TV REVIEW: Game of Thrones - Book of the Stranger


Well, Dany doesn't call herself "The Unburnt" for fun, something the Khals of Dothraki found out this week in an episode dominated by women in power. To be fair to our white-haired dragonrider, she was given three options: stay in Vaes Dothrak as part of the Dosh Kahleen, be traded to slave masters for a bunch of horses (ten thousand, admittedly), or continually raped by the Khals, their bloodriders, and their horses. Dany went for door number four - flaming death - and burned her male captors alive in their hut, herself emerging from the fire to the rest of the Khalasar, who immediately and familiary bowed to her. I can't wait to see the face on the slavers in Mereen when she shows up with a Dothraki horde.

This episode could have been billed as a family reunion special, with many reconnections both joyous (Sansa and Jon), awkward (Yara and Theon), and pitiful (Margaery and Loras). But the truth is that all of the ladies had the upper hand in terms of strength here, with the boys putting in a pretty poor showing. It was wonderful to see Sansa turn up at Castle Black to see Jon, but there is still something very wrong with him, mainly due to him being haunted of his betrayal. It's not difficult to sympathise, there's something terribly existenstial about being obsessed with the moment that killed you. But after a threatening note from Ramsay saying he wants Sansa back or he'll pretty much do everything evil you can imagine, it was her taking charge and convincing Jon that they need to go and take Winterfell back.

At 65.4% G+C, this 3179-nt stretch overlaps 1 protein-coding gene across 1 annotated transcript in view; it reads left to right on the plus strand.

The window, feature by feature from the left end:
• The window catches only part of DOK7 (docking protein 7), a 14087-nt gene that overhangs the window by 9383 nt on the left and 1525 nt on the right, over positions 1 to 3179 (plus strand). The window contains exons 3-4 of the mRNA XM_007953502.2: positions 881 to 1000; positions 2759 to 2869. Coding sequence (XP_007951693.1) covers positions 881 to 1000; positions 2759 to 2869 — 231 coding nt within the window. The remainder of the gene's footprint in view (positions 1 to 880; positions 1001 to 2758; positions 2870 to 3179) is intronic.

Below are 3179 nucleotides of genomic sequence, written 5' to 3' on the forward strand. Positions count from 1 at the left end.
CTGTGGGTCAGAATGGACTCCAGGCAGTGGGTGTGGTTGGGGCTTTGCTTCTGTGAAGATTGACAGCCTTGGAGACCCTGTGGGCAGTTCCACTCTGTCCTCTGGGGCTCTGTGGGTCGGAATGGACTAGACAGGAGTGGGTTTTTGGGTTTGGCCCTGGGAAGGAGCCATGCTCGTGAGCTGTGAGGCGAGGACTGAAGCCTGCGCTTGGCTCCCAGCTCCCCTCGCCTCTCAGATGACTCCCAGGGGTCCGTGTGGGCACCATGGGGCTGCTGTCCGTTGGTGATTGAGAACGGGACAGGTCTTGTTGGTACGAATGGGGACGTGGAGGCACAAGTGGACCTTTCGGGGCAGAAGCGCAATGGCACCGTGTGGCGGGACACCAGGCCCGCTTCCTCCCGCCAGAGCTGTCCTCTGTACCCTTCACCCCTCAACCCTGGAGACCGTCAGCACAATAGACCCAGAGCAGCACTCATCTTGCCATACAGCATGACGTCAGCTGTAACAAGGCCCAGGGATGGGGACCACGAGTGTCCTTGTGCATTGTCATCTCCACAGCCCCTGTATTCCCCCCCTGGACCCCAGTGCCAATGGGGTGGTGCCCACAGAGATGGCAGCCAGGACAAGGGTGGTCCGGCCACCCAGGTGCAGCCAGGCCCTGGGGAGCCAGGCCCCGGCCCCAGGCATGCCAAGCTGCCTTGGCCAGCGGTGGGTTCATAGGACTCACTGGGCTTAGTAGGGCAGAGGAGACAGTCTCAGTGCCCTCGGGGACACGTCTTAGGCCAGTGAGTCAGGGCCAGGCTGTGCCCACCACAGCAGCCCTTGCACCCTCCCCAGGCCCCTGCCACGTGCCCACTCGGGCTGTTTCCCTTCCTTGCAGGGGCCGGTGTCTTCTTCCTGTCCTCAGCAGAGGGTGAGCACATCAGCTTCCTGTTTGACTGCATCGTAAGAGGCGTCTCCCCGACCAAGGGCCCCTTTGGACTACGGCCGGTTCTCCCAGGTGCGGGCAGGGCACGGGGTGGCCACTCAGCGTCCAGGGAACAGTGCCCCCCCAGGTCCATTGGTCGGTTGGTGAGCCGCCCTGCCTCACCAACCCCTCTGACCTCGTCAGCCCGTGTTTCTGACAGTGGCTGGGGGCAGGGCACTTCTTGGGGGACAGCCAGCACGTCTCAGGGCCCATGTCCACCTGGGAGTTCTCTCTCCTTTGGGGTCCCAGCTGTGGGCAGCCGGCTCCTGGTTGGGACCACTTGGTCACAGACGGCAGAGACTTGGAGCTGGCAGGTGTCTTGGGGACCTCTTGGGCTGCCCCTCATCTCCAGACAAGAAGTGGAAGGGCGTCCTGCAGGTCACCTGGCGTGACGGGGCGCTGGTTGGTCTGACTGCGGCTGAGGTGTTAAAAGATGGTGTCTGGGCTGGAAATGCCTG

Meanwhile, Margaery finally had a meeting with the High Sparrow who fed her the same junk he's fed others, and she was briefly allowed to see a broken Loras, who was ready to give in. But Margaery is a schemer, and she knows the Sparrow is up to something, as does her mother and Cersei, who along with the small council (i.e. Kevan and Jaime) are planning to make sure her walk of atonement doesn't happen, and the Sparrow and his, um, sparrowlings end up very dead. This sounds like a very stupid plan and confirms that after Tywin's passing they all together have the tactical nuance of Hot Pie.

Poor Theon returned home emasculated (literally) and was immediately and understandably torn down by Yara, who eventually went a bit easier on him when she figured out he wasn't there to get in her way of leadership. About the only men who went unscathed was Tyrion, who admittedly got a rollicking from Missandei and Grey Worm after agreeing to bring back slavery for seven years, and Littlefinger, who told brave Ser Robin that they should pledge the knights of the Vale to Sansa's fight. Considering Jon only has two thousand wildlings, this may be a much needed boost, although obviously Littlefinger is not to be trusted. There's also the question of if the Karstarks etc are actually on the side of the Direwolf or the Flayed Man.

The only thing that was really missed was Bran's vision quest, although I imagine that's been slowed down a bit considering how close they are to revealing R + L = J. But everything else is poised well; Sansa and Jon off to take on Ramsay, the Lannisters about to see if they can stop the High Sparrow, and Dany, who should really start to actually make it westward now she has the Dothraki behind her. Sorry Khal Bongo, but you just happened to be in an episode where the girls rule and the boys drool. Long may that continue.

- Charlie

You can read Charlie's review of the previous episode, Oathbreaker, here.

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